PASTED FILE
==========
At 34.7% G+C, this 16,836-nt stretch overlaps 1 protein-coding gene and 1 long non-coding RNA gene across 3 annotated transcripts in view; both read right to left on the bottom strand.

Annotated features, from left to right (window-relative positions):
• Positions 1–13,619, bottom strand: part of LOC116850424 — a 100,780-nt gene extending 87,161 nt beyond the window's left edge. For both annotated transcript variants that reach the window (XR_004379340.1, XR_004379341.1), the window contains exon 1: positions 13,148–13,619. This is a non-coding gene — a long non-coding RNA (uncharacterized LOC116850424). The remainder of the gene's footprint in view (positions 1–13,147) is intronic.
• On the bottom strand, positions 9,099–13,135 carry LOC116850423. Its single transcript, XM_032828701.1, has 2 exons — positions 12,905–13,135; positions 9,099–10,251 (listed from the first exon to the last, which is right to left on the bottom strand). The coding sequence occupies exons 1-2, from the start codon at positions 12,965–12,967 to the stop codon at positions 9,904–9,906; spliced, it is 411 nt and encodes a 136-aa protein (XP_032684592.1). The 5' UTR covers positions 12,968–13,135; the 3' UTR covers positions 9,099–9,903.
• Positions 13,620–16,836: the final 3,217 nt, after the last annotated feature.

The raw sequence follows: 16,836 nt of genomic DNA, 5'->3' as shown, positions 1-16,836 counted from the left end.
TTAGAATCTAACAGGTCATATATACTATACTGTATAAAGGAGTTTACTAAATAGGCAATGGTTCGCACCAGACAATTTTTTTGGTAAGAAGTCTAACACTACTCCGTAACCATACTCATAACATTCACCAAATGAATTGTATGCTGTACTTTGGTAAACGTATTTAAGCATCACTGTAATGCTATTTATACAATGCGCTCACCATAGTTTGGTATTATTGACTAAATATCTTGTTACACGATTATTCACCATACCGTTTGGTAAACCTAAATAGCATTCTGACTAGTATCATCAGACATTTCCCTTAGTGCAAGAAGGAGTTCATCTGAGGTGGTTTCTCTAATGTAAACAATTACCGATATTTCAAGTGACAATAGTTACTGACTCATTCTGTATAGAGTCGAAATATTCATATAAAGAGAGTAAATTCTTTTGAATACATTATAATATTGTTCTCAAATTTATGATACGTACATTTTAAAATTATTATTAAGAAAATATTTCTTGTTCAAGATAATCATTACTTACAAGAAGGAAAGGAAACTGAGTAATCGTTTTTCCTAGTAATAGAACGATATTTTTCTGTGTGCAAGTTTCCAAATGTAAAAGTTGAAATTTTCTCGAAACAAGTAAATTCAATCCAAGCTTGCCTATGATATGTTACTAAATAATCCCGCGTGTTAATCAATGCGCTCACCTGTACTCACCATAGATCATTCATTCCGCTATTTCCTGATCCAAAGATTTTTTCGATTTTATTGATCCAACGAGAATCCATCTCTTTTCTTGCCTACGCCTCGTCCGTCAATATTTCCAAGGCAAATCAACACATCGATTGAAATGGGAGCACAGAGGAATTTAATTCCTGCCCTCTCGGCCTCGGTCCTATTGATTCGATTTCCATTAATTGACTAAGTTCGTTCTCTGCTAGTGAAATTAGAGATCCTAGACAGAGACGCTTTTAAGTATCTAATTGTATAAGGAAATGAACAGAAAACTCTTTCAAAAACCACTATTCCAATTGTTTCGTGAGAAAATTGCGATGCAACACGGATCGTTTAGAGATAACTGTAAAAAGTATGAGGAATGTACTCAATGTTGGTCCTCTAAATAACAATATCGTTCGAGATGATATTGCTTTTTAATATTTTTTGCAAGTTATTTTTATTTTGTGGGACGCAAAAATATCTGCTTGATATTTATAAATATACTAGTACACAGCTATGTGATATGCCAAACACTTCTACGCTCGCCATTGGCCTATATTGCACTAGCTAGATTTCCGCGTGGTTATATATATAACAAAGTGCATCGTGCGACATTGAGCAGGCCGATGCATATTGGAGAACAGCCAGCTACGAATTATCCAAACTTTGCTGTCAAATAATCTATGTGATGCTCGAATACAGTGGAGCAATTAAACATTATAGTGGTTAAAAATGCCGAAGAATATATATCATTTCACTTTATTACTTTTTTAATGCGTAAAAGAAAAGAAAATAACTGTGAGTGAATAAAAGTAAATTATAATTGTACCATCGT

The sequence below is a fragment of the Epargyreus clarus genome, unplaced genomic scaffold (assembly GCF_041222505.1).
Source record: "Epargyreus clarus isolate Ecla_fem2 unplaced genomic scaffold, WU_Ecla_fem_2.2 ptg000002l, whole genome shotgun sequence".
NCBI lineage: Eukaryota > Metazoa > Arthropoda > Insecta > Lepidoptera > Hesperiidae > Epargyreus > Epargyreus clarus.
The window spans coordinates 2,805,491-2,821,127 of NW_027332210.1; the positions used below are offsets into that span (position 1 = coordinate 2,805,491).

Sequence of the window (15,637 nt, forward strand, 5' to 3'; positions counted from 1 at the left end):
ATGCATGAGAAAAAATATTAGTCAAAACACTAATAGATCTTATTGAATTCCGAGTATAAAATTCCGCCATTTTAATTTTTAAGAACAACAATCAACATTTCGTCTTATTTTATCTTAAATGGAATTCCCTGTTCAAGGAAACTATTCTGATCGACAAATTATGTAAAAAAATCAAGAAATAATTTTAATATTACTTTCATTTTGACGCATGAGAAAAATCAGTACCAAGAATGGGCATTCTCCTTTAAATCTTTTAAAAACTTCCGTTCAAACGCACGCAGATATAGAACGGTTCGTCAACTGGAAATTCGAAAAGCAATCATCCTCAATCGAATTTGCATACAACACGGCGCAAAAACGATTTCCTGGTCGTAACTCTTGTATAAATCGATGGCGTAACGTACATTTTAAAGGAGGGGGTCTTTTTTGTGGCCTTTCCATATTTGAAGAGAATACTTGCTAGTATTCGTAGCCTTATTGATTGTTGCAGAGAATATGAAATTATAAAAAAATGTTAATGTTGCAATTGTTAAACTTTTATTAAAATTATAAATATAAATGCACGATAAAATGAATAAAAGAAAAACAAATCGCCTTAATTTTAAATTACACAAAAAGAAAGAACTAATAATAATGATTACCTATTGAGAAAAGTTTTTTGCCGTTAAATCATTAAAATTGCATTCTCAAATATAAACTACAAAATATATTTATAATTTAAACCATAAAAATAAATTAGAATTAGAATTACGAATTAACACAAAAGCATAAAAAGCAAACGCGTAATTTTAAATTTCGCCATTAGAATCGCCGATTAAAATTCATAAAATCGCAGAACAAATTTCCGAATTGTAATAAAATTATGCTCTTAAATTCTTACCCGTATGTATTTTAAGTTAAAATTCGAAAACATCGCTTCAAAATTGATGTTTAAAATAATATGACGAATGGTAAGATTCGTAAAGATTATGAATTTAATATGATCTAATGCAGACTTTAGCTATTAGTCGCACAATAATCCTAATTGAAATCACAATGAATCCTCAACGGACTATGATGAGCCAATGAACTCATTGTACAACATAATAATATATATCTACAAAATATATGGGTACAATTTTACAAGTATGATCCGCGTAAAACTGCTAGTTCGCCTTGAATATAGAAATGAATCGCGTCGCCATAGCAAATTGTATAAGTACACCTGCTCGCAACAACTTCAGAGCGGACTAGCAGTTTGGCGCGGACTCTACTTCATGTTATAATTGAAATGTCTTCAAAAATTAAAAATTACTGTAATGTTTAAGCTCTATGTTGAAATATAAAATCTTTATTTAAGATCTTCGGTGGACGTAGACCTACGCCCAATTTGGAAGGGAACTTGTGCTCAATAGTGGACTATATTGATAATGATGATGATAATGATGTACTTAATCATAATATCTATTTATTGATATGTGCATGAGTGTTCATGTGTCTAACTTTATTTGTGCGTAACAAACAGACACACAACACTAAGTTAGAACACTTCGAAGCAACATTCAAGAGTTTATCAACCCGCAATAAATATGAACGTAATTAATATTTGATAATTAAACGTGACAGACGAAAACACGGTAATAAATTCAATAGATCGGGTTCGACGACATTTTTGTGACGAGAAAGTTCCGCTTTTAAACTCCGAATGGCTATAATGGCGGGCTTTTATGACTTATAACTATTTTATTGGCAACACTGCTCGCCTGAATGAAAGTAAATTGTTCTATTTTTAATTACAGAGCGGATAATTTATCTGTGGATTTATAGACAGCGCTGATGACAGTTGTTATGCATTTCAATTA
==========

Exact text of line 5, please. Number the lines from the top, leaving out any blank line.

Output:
• Positions 13,620–16,836: the final 3,217 nt, after the last annotated feature.